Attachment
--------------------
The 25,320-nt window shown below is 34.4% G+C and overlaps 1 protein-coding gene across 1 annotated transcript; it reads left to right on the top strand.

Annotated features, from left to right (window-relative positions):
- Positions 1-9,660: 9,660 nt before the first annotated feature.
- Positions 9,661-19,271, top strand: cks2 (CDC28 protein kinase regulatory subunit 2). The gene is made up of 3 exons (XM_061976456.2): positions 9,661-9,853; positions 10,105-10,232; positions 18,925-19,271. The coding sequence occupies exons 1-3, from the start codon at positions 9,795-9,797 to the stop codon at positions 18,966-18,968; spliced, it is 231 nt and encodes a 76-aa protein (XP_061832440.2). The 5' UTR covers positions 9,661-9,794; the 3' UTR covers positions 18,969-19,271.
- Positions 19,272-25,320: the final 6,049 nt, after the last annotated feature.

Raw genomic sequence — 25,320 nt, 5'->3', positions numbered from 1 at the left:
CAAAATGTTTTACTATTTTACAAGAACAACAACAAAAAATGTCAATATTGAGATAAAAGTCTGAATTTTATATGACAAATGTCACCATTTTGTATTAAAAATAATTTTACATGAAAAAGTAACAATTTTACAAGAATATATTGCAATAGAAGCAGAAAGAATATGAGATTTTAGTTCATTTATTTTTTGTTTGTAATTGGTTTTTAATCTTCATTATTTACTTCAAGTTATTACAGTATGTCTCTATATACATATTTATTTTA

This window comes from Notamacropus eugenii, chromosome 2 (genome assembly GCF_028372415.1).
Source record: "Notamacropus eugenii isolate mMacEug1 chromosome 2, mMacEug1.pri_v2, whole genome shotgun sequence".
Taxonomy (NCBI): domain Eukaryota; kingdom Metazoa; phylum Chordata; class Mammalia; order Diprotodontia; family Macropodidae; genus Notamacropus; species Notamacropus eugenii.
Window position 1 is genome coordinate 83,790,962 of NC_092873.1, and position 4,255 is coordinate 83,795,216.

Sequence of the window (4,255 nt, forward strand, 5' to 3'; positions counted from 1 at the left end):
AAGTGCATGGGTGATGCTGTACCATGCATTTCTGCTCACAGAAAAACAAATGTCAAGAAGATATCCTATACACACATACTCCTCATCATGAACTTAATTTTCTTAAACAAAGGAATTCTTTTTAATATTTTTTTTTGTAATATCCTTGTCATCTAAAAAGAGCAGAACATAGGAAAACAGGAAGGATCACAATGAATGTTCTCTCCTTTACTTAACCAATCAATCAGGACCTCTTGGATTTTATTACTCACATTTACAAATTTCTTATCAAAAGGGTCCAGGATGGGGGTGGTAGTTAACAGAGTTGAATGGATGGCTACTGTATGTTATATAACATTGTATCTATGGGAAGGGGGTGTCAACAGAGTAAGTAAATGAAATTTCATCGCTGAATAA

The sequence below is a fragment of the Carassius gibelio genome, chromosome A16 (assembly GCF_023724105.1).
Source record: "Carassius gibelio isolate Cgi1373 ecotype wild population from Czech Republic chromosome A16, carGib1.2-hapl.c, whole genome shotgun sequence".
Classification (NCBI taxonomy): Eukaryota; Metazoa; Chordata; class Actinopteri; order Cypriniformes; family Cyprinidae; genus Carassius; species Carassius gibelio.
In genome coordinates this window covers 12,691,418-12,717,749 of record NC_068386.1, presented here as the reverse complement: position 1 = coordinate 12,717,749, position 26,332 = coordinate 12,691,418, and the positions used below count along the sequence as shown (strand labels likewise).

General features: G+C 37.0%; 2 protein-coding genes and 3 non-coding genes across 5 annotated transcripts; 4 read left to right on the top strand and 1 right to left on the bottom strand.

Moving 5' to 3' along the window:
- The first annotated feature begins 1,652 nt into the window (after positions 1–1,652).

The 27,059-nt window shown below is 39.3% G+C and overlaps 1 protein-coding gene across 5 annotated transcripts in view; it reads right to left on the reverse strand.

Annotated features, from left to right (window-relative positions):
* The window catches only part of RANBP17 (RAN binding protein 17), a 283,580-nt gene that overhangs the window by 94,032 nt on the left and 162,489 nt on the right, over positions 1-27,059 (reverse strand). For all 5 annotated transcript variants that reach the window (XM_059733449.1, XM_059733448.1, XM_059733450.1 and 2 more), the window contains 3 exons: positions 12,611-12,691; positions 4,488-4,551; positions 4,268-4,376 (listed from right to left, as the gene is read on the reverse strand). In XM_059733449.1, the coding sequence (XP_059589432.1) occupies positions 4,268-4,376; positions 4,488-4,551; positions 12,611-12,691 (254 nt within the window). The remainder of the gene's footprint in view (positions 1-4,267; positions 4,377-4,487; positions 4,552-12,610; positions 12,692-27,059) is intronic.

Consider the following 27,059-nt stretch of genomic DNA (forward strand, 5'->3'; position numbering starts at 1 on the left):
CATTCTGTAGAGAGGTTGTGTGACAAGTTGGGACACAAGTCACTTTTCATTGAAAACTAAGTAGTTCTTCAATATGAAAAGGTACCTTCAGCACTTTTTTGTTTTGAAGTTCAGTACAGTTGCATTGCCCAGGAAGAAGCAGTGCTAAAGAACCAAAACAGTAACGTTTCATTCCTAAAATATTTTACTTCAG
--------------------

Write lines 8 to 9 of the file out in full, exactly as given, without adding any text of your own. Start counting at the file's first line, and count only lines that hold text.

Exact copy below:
This window comes from Notamacropus eugenii, chromosome 2 (genome assembly GCF_028372415.1).
Source record: "Notamacropus eugenii isolate mMacEug1 chromosome 2, mMacEug1.pri_v2, whole genome shotgun sequence".